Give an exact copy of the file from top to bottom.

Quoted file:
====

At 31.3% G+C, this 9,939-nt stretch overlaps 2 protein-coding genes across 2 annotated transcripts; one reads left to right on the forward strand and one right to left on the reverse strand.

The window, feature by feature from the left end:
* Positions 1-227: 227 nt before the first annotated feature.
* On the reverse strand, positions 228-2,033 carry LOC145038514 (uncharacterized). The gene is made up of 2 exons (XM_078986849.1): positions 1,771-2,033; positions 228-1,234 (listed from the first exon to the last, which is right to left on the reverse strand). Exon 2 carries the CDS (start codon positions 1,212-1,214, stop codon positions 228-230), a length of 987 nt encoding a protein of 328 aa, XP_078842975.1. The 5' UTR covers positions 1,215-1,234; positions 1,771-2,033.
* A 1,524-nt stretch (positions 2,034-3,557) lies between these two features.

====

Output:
At 31.3% G+C, this 9,939-nt stretch overlaps 2 protein-coding genes across 2 annotated transcripts; one reads left to right on the forward strand and one right to left on the reverse strand.

The window, feature by feature from the left end:
* Positions 1-227: 227 nt before the first annotated feature.
* On the reverse strand, positions 228-2,033 carry LOC145038514 (uncharacterized). The gene is made up of 2 exons (XM_078986849.1): positions 1,771-2,033; positions 228-1,234 (listed from the first exon to the last, which is right to left on the reverse strand). Exon 2 carries the CDS (start codon positions 1,212-1,214, stop codon positions 228-230), a length of 987 nt encoding a protein of 328 aa, XP_078842975.1. The 5' UTR covers positions 1,215-1,234; positions 1,771-2,033.
* A 1,524-nt stretch (positions 2,034-3,557) lies between these two features.